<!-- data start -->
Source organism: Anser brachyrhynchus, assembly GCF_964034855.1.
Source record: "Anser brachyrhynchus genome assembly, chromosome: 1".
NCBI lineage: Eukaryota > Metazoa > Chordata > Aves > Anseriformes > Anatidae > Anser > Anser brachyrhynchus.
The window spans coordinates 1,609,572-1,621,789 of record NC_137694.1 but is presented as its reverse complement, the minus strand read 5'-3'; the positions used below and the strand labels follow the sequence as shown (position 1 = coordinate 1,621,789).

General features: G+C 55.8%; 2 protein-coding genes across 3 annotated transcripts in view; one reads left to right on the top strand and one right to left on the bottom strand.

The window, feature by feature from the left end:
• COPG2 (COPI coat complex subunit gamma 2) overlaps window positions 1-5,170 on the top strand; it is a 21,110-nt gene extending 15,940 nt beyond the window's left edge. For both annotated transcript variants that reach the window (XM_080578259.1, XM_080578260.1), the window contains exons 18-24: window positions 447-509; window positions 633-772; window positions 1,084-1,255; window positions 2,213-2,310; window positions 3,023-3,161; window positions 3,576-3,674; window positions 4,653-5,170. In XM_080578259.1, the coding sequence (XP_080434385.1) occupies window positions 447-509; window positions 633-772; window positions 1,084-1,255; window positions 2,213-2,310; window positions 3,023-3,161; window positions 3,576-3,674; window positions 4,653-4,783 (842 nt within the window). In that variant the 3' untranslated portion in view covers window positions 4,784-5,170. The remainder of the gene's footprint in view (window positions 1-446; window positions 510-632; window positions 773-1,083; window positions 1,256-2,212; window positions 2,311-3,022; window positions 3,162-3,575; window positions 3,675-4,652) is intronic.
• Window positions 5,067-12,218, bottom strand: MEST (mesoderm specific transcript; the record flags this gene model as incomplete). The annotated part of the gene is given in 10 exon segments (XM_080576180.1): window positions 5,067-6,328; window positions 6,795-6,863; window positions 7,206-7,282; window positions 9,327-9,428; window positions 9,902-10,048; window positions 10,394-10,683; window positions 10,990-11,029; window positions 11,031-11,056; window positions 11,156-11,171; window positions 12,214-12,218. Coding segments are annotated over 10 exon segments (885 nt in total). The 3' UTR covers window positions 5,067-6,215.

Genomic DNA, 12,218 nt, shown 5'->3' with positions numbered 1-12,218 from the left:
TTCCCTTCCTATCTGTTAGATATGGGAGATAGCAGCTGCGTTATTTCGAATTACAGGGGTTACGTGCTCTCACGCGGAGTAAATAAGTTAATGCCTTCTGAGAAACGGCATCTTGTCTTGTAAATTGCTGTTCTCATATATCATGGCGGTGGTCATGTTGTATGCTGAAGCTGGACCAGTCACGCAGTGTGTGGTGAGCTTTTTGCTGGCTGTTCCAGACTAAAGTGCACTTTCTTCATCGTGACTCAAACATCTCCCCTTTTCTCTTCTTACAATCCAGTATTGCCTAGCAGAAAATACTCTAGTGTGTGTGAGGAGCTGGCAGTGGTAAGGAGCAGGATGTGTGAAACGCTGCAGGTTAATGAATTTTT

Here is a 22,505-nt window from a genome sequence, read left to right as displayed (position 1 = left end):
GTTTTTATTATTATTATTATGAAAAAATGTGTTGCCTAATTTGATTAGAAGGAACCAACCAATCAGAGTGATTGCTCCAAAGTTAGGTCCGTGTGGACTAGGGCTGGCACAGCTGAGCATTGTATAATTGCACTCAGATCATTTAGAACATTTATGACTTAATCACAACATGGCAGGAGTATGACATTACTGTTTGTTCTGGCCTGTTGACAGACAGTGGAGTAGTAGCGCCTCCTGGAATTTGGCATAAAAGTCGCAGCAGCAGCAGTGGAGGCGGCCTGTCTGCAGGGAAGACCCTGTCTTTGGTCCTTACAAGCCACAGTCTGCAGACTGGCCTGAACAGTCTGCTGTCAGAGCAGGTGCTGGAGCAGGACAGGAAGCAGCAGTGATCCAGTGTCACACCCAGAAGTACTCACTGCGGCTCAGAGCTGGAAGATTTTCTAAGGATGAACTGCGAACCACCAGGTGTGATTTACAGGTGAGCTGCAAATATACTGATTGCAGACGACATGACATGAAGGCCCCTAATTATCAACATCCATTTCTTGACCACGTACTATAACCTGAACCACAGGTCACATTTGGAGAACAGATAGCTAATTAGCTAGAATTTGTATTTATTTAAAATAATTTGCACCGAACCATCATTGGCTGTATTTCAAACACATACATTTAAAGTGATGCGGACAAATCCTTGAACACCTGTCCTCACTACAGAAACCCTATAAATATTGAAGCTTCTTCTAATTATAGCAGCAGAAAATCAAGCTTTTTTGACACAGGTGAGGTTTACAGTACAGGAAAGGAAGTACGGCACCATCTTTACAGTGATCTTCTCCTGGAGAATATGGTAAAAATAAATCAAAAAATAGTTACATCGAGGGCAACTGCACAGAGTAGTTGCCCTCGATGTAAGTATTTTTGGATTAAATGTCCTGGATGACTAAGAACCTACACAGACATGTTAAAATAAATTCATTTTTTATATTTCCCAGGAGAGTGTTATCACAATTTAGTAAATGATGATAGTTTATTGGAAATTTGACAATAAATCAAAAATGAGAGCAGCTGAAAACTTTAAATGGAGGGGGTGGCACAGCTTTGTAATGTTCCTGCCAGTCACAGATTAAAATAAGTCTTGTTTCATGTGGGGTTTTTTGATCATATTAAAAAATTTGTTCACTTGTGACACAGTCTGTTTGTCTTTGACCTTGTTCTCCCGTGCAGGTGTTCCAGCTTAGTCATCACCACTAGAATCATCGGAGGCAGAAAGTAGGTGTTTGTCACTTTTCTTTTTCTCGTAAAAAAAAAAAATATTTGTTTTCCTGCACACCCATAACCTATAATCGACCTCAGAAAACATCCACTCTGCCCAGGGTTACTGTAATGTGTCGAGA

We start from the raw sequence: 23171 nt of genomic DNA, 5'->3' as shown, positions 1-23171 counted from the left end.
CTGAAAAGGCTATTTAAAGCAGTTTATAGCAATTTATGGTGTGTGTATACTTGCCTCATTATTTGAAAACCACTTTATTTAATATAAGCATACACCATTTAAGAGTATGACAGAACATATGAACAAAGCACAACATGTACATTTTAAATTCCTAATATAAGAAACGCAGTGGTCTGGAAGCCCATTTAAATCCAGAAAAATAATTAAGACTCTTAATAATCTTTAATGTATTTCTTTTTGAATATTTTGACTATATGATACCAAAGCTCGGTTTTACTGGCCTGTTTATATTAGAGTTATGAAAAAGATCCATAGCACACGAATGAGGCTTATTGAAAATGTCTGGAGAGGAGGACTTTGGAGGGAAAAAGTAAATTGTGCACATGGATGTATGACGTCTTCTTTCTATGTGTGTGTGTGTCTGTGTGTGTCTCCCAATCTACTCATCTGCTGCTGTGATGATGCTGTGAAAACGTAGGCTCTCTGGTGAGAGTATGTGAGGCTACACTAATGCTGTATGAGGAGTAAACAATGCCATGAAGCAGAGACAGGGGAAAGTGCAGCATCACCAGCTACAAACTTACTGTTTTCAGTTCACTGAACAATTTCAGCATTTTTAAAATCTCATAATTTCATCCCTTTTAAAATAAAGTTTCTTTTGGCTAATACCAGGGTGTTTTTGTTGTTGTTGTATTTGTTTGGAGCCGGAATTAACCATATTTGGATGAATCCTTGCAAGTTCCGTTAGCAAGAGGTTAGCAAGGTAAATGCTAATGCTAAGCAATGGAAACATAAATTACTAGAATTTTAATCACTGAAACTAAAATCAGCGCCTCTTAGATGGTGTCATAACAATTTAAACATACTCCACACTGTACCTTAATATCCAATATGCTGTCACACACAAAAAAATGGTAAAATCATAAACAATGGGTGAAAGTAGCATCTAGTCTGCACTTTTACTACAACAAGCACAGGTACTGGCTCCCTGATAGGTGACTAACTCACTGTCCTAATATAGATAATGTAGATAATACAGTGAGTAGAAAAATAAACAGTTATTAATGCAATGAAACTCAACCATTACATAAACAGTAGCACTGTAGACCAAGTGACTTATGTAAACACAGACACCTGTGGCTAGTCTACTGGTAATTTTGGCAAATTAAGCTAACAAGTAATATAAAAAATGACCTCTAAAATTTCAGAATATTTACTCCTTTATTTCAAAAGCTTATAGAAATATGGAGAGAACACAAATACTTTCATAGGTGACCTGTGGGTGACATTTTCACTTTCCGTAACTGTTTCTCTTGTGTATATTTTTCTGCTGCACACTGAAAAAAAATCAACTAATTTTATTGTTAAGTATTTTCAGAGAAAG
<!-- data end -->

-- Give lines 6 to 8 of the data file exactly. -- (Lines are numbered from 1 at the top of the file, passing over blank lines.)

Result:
The window, feature by feature from the left end:
• COPG2 (COPI coat complex subunit gamma 2) overlaps window positions 1-5,170 on the top strand; it is a 21,110-nt gene extending 15,940 nt beyond the window's left edge. For both annotated transcript variants that reach the window (XM_080578259.1, XM_080578260.1), the window contains exons 18-24: window positions 447-509; window positions 633-772; window positions 1,084-1,255; window positions 2,213-2,310; window positions 3,023-3,161; window positions 3,576-3,674; window positions 4,653-5,170. In XM_080578259.1, the coding sequence (XP_080434385.1) occupies window positions 447-509; window positions 633-772; window positions 1,084-1,255; window positions 2,213-2,310; window positions 3,023-3,161; window positions 3,576-3,674; window positions 4,653-4,783 (842 nt within the window). In that variant the 3' untranslated portion in view covers window positions 4,784-5,170. The remainder of the gene's footprint in view (window positions 1-446; window positions 510-632; window positions 773-1,083; window positions 1,256-2,212; window positions 2,311-3,022; window positions 3,162-3,575; window positions 3,675-4,652) is intronic.
• Window positions 5,067-12,218, bottom strand: MEST (mesoderm specific transcript; the record flags this gene model as incomplete). The annotated part of the gene is given in 10 exon segments (XM_080576180.1): window positions 5,067-6,328; window positions 6,795-6,863; window positions 7,206-7,282; window positions 9,327-9,428; window positions 9,902-10,048; window positions 10,394-10,683; window positions 10,990-11,029; window positions 11,031-11,056; window positions 11,156-11,171; window positions 12,214-12,218. Coding segments are annotated over 10 exon segments (885 nt in total). The 3' UTR covers window positions 5,067-6,215.